(CN) — Germany's economy is teetering dangerously on the brink of a major recession and European and national leaders are woefully ill-equipped to halt the slide, a prominent German economist says.
For the past year, the economic data coming out of Germany — often dubbed the European Union's economic locomotive — has been dismal, and the slowdown is showing no sign of letting up for the world's fourth-largest economy.
“It's getting worse,” said Heiner Flassbeck, a German economist and former adviser to the German government and the United Nations, in a telephone interview with Courthouse News.
Industrial production is nosediving: For the year, it's down by 2.1% and off by more than 7% from its pre-pandemic level. Last month, industrial orders crashed by almost 12% from June. Retail sales are down too.
Most worrying, demand for the country's world-famous exports of cars, pharmaceuticals, chemical products and machines is shrinking, in large part due to a slowdown in China, its largest export market. As economists like to say, when world trade sneezes, Germany catches a cold.
“The third quarter will be definitely negative and nobody knows what happens afterwards,” Flassbeck said. “This is the risk. In economics, there is no rule that what goes down must go up.”
And there are troubling signs across the EU too. An index that measures the bloc's economic activity, the eurozone purchasing managers index, last month saw its biggest contraction since November 2020, when pandemic lockdowns were spreading, and one of its steepest declines ever measured.
“The whole eurozone is going into recessive territory,” Flassbeck said. “France is talking about recession coming immediately after the German recession, because France is very much dependent on Germany.”
A national relapse?
The storm clouds over Germany's economy have spawned a slew of gloomy headlines. With prices for energy and commodities soaring, middle-class Germans are telling reporters they can't afford small luxuries any more. And the poorest say they simply can't make ends meet.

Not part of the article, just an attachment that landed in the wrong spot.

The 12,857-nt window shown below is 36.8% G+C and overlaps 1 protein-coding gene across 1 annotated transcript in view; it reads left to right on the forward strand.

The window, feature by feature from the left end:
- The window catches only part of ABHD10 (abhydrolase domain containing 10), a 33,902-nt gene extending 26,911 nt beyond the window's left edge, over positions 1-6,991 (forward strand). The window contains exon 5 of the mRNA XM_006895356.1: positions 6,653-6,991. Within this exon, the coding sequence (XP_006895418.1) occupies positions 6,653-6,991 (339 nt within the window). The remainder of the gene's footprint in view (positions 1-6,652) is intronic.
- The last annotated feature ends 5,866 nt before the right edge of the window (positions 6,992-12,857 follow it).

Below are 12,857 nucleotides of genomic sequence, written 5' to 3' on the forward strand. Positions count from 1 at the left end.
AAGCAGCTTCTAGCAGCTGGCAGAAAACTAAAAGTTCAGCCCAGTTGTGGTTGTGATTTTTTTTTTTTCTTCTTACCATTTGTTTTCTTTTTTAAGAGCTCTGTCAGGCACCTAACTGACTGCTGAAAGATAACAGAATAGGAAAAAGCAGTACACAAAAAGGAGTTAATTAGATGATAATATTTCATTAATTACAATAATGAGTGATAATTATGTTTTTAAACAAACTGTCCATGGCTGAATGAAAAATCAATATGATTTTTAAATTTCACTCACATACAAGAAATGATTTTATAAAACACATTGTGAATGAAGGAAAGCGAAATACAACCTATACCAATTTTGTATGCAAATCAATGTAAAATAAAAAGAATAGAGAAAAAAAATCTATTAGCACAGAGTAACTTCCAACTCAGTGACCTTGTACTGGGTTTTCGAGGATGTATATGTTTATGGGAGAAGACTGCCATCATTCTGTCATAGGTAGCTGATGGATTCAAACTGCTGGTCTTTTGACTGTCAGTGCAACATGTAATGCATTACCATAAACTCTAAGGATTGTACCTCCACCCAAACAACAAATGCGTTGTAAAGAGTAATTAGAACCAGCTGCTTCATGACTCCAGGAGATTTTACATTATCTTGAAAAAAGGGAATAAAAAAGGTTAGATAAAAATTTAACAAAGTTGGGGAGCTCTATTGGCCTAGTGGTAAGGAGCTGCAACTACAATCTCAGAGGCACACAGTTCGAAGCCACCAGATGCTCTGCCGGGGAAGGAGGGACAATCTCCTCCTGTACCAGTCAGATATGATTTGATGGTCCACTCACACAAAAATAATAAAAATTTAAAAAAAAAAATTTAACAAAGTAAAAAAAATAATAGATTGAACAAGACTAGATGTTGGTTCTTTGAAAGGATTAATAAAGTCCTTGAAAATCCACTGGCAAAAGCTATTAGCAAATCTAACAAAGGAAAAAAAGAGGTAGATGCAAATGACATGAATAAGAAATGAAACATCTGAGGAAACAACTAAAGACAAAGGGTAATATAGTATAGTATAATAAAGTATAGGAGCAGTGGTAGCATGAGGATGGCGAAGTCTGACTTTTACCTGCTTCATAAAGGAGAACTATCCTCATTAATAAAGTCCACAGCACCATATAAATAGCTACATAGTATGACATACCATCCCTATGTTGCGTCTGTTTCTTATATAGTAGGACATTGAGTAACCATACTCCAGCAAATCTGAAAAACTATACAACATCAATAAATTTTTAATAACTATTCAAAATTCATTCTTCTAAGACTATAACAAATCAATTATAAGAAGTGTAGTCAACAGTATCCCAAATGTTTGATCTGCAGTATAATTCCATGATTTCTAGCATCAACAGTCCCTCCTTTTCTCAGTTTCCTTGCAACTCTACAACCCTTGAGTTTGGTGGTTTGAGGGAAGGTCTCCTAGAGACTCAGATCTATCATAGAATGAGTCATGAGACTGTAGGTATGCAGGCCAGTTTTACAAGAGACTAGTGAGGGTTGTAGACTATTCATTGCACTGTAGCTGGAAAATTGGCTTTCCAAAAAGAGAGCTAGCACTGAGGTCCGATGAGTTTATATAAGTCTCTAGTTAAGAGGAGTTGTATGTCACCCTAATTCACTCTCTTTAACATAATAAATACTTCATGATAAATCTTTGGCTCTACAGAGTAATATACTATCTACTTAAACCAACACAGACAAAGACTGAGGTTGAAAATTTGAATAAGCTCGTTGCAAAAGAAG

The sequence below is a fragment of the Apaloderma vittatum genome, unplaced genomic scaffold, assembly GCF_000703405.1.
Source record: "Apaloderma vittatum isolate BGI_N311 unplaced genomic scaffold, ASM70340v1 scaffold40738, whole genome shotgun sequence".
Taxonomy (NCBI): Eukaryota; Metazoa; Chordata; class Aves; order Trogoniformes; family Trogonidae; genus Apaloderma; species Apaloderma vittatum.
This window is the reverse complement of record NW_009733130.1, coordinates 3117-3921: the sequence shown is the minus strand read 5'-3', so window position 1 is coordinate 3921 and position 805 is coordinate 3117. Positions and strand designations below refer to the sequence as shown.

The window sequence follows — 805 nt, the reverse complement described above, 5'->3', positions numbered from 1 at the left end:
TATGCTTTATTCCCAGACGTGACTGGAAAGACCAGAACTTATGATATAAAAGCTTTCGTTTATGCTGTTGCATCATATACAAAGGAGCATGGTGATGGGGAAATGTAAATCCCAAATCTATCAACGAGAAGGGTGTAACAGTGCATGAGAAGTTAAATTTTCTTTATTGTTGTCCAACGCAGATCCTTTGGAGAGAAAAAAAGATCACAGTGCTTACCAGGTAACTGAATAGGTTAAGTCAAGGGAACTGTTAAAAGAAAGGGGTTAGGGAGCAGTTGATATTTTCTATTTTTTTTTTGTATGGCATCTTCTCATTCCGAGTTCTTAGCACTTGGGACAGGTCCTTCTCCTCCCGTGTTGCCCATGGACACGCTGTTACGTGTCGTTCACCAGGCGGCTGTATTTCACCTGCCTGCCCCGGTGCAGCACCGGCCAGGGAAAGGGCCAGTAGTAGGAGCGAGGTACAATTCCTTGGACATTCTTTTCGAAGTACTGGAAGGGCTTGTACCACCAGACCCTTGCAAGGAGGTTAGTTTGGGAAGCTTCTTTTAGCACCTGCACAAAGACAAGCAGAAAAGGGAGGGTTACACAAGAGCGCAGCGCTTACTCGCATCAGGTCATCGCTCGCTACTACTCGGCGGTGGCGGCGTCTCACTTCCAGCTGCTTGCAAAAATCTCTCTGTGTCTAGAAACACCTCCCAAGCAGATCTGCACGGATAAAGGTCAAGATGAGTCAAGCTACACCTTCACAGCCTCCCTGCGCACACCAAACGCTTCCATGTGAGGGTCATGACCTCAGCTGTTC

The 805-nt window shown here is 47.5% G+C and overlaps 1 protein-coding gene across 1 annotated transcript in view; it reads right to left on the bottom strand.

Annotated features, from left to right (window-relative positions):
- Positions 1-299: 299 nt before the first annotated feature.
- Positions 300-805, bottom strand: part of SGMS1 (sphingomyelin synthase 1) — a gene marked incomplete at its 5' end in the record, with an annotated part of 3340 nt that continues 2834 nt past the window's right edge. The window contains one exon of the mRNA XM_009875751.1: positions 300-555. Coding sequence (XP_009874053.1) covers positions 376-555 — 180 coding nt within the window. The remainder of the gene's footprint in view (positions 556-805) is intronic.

Some factories have closed and talk of mass layoffs is in the air; labor strikes are common. New construction is sluggish at best. The International Monetary Fund projects Germany will be the only Group of Seven economy not to grow this year.
This economic gloom is, of course, reflected in surveys and opinion polls. German companies say they've never been this pessimistic about the country's ability to compete internationally. Two in three Germans say they want a new government. Germany is run by an odd mixture of social democrats, greens and pro-business liberals.
Adding to the angst is the steady rise in popularity of the far-right party Alternative for Germany (or Alternative für Deutschland), a development that sends shivers down the spines of many Germans. Nationally, AfD is polling at over 20%, making it the second most-favored party after the center-right Christian Democrats.
In August, the Economist magazine whipped up the debate about the malaise in Germany with a cover story that asked: “Is Germany once again the sick man of Europe?”
Its answer was affirmative — the same one it gave in 1999, when it first called Germany “the sick man of Europe.” At that time, Germany was dealing with double-digit unemployment and lackluster growth, a far gloomier picture than today.
To turn things around then, the German government slashed welfare benefits and cut wages, reforms that allowed Germany to undercut its European competitors. While those prescriptions helped Germany's economy take off, in turn they contributed to weakening the EU's other big economies like France and Italy. The eurozone has long struggled with slow growth.
Political solutions, not economic know-how
It's still unclear how Germany plans to turn things around this time, but the debates about what needs fixing are lively.